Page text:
So I promised to blog further about Bill's new book Reinventing Aid, and I was catching up on my blog reading today, and this post from Lucy Bernholz struck me as the perfect hook.
in this post, Lucy points out that public goods are no longer provided exclusively by the government (traditionally the financier, if not the provider and distributor of public goods and services.). She calls it "cross-platform" provision and financing of public services. Totally agree, and from my point of view a good thing.
And here's where my point of view comes from. The World Bank--whose mission is to be the funder of public goods globally is an institution modeled on the classic assumption that government is the agency for the financing, provision, and distribution of public goods. Its governance, instruments, everything is aligned against that assumption--whether the government is low on capacity, high on corruption, or both. And even when governments are both competent and trustworthy, they are almost by definition monopoly actors. And monopoly power is a dangerous thing.
For one thing, it makes it really hard to even ask what I think is the key followup question Lucy raises as a follow up to her observation about cross-platform: what is the best (most efficient? most effective? most sustainable?) mix for [any] service? You can't ask that question when there's only one provider. Which is our beef--and our chapter in Bill's book--with the quasi-monopolistic provision of international assistance.
Thursday, July 24, 2008
Tuesday, July 22, 2008
Yesterday Bill Easterly, one of the first economists I got to know and admired immensely at the World Bank working on Russia, gave a talk at the Center for Global Development about his new book, Reinventing Aid. Bill has since become a valued friend, and it's with both admiration and much gratitude that Dennis and I have contributed a chapter to this book. It's one of the benefits of being part of an edited volume--you can admire the book because of all the other amazing thinkers who contributed to the volume, whose reflected glory benefits your own work, "judged by the company you keep, etc." More on their chapters later.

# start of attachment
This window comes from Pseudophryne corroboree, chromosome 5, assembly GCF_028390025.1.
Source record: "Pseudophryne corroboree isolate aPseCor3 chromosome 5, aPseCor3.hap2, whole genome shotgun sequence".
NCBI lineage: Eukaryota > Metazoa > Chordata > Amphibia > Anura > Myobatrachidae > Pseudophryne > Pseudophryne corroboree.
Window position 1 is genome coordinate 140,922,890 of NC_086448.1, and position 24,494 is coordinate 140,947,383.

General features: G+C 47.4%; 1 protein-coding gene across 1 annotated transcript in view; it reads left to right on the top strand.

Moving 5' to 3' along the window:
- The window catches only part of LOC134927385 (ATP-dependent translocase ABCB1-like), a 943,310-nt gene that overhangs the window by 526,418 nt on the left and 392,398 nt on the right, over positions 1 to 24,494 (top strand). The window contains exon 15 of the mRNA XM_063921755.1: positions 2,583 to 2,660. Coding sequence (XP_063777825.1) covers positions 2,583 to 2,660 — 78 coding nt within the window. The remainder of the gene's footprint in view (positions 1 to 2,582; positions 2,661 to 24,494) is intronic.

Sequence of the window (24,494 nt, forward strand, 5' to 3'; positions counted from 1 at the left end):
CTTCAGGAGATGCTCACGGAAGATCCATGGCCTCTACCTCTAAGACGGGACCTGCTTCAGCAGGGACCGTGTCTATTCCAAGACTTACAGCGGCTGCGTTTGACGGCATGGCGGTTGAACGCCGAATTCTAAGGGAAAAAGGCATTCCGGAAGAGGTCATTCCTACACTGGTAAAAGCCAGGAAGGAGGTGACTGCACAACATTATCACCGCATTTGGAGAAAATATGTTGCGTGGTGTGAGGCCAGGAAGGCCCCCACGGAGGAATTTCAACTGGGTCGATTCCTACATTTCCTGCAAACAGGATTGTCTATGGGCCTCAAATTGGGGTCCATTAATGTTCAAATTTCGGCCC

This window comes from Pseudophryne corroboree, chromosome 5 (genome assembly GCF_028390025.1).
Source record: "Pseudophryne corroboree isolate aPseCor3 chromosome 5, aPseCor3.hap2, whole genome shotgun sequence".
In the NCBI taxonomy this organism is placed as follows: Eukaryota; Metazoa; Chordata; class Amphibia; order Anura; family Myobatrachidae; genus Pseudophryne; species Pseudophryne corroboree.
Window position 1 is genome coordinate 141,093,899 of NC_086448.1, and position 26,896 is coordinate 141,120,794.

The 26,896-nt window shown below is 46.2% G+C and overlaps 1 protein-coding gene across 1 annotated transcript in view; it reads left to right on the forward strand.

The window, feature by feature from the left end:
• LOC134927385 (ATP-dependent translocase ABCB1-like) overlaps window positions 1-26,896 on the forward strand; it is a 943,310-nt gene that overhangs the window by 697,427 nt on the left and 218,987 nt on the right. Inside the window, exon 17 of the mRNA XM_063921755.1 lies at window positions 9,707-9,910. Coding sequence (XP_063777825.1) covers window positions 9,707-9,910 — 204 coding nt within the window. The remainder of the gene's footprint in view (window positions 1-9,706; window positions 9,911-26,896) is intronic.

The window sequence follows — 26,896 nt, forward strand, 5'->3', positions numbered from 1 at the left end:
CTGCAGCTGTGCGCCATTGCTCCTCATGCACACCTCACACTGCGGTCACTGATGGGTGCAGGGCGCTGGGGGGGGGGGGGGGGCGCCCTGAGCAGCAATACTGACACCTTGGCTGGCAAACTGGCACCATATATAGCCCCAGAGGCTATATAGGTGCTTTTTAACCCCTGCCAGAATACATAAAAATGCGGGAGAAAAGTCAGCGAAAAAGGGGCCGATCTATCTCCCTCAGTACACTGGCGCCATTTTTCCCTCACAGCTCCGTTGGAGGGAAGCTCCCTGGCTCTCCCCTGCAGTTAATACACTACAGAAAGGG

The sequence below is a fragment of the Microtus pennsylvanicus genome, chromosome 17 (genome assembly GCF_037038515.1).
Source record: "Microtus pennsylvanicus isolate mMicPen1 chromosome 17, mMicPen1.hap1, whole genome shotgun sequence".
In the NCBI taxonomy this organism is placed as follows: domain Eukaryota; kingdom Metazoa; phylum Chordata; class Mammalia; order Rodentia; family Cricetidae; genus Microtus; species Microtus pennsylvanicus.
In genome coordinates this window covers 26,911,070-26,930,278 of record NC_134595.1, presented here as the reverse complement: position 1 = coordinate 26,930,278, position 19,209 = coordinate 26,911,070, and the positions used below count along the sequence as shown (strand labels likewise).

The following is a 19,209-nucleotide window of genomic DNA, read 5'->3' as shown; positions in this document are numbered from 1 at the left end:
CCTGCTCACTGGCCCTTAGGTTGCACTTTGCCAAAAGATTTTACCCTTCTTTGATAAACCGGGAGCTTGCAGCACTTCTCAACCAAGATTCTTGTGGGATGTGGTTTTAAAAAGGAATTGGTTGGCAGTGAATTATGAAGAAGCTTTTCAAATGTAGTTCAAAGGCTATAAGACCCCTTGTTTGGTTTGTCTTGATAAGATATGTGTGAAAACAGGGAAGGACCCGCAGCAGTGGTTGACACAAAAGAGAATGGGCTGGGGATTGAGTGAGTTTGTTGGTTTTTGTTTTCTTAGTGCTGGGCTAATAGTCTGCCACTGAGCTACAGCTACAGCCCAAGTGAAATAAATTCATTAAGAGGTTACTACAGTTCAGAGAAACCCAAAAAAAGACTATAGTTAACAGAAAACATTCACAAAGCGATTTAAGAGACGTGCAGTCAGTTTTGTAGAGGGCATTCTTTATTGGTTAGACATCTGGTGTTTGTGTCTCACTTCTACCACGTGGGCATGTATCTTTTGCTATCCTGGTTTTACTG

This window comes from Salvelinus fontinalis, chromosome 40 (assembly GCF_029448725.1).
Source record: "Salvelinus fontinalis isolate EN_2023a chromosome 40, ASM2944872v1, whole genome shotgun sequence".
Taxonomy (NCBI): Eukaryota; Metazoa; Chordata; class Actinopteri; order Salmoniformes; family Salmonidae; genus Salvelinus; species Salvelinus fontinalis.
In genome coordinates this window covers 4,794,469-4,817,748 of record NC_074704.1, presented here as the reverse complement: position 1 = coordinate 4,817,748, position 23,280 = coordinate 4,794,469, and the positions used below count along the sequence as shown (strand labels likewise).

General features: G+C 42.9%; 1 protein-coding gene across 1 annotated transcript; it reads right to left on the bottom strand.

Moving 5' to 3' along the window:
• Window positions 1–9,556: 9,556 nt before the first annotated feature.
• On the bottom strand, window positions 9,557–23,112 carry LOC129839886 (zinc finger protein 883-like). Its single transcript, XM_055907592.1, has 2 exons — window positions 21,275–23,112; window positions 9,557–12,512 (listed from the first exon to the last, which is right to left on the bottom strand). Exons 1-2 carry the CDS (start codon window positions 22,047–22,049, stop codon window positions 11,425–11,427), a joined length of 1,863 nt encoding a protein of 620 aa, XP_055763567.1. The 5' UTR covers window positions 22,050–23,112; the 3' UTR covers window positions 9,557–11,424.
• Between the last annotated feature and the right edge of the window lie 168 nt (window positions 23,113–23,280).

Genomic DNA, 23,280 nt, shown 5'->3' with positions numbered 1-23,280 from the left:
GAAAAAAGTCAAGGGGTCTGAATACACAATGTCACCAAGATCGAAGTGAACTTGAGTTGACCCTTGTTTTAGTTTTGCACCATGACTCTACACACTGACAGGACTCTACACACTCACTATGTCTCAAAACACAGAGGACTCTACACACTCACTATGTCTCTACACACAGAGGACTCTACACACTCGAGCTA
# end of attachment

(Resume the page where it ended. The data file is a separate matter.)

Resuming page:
I'm also pleased to blog about the book because it gives me an excuse to highlight a little known obsession about Robert Dubois and Alison McQuade--some of the youngest and most dynamic staff members we have here at GlobalGiving. You see, to paraphrase Bill, Reinventing Aid is a collection of some of the most interesting thinking around how to "STOP THE MADNESS"--that is, stop doing what we know doesn't work, and start trying something else. And for some reason that I can't fathom--besides the fact that this is one of the most insufferable music videos I've ever seen--"STOP THE MADNESS" is Robert and Alison's favorite video. They love to play it at the end of a long hard day of work and leave us all at a loss as to what draws them to a video that was made just about the time they were born. You can be just as puzzled too--here it is:
Tuesday, July 15, 2008
Some of you know I think Edward Tufte hung the moon on the visual display of information. And I've had serious iPhone envy since it's come out. So imagine my anticipation in seeing this video cited in a New York Times article on how the iPhone has proven that even on the web, less is more.
And here's where this post deviates from the script I'd planned for it ... because I actually don't agree with some of his observations. I actually think the iPhone display of weather is better than what he proposes, and I kinda think his version of the weather violates his own observation about "overload and clutter≠information." As a very wise person once told me, you have to work to be disappointed.